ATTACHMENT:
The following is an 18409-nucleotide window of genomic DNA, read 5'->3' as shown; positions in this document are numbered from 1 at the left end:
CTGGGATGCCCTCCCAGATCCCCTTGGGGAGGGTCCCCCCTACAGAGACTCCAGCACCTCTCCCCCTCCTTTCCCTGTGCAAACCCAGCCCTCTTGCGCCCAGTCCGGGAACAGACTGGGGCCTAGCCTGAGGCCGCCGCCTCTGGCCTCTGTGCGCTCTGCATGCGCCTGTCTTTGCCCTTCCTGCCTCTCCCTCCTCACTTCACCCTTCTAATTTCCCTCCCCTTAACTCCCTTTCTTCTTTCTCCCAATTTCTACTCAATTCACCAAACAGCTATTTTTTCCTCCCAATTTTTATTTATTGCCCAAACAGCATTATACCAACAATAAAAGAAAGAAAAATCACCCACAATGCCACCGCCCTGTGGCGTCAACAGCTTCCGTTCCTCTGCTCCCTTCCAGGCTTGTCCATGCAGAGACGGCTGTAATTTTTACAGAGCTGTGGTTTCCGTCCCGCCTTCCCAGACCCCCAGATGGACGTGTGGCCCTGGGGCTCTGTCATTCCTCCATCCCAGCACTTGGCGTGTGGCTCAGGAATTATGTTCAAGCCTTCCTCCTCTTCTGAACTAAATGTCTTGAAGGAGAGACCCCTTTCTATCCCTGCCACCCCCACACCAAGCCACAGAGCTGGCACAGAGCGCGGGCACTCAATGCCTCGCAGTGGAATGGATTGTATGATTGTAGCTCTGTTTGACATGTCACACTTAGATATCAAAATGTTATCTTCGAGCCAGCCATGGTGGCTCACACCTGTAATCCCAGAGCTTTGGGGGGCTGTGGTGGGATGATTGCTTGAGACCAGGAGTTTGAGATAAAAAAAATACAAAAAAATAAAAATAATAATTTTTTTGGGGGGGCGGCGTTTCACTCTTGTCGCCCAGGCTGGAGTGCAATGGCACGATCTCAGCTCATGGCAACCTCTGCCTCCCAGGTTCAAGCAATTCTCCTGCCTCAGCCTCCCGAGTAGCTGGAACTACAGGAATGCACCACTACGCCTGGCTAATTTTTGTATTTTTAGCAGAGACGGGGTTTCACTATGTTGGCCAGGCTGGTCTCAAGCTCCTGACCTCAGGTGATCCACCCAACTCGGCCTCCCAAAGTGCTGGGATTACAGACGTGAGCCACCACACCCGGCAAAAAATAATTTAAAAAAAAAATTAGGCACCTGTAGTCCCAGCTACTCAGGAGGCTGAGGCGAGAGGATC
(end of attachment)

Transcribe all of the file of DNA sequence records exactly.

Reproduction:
The following is an 18409-nucleotide window of genomic DNA, read 5'->3' as shown; positions in this document are numbered from 1 at the left end:
CTGGGATGCCCTCCCAGATCCCCTTGGGGAGGGTCCCCCCTACAGAGACTCCAGCACCTCTCCCCCTCCTTTCCCTGTGCAAACCCAGCCCTCTTGCGCCCAGTCCGGGAACAGACTGGGGCCTAGCCTGAGGCCGCCGCCTCTGGCCTCTGTGCGCTCTGCATGCGCCTGTCTTTGCCCTTCCTGCCTCTCCCTCCTCACTTCACCCTTCTAATTTCCCTCCCCTTAACTCCCTTTCTTCTTTCTCCCAATTTCTACTCAATTCACCAAACAGCTATTTTTTCCTCCCAATTTTTATTTATTGCCCAAACAGCATTATACCAACAATAAAAGAAAGAAAAATCACCCACAATGCCACCGCCCTGTGGCGTCAACAGCTTCCGTTCCTCTGCTCCCTTCCAGGCTTGTCCATGCAGAGACGGCTGTAATTTTTACAGAGCTGTGGTTTCCGTCCCGCCTTCCCAGACCCCCAGATGGACGTGTGGCCCTGGGGCTCTGTCATTCCTCCATCCCAGCACTTGGCGTGTGGCTCAGGAATTATGTTCAAGCCTTCCTCCTCTTCTGAACTAAATGTCTTGAAGGAGAGACCCCTTTCTATCCCTGCCACCCCCACACCAAGCCACAGAGCTGGCACAGAGCGCGGGCACTCAATGCCTCGCAGTGGAATGGATTGTATGATTGTAGCTCTGTTTGACATGTCACACTTAGATATCAAAATGTTATCTTCGAGCCAGCCATGGTGGCTCACACCTGTAATCCCAGAGCTTTGGGGGGCTGTGGTGGGATGATTGCTTGAGACCAGGAGTTTGAGATAAAAAAAATACAAAAAAATAAAAATAATAATTTTTTTGGGGGGGCGGCGTTTCACTCTTGTCGCCCAGGCTGGAGTGCAATGGCACGATCTCAGCTCATGGCAACCTCTGCCTCCCAGGTTCAAGCAATTCTCCTGCCTCAGCCTCCCGAGTAGCTGGAACTACAGGAATGCACCACTACGCCTGGCTAATTTTTGTATTTTTAGCAGAGACGGGGTTTCACTATGTTGGCCAGGCTGGTCTCAAGCTCCTGACCTCAGGTGATCCACCCAACTCGGCCTCCCAAAGTGCTGGGATTACAGACGTGAGCCACCACACCCGGCAAAAAATAATTTAAAAAAAAAATTAGGCACCTGTAGTCCCAGCTACTCAGGAGGCTGAGGCGAGAGGATC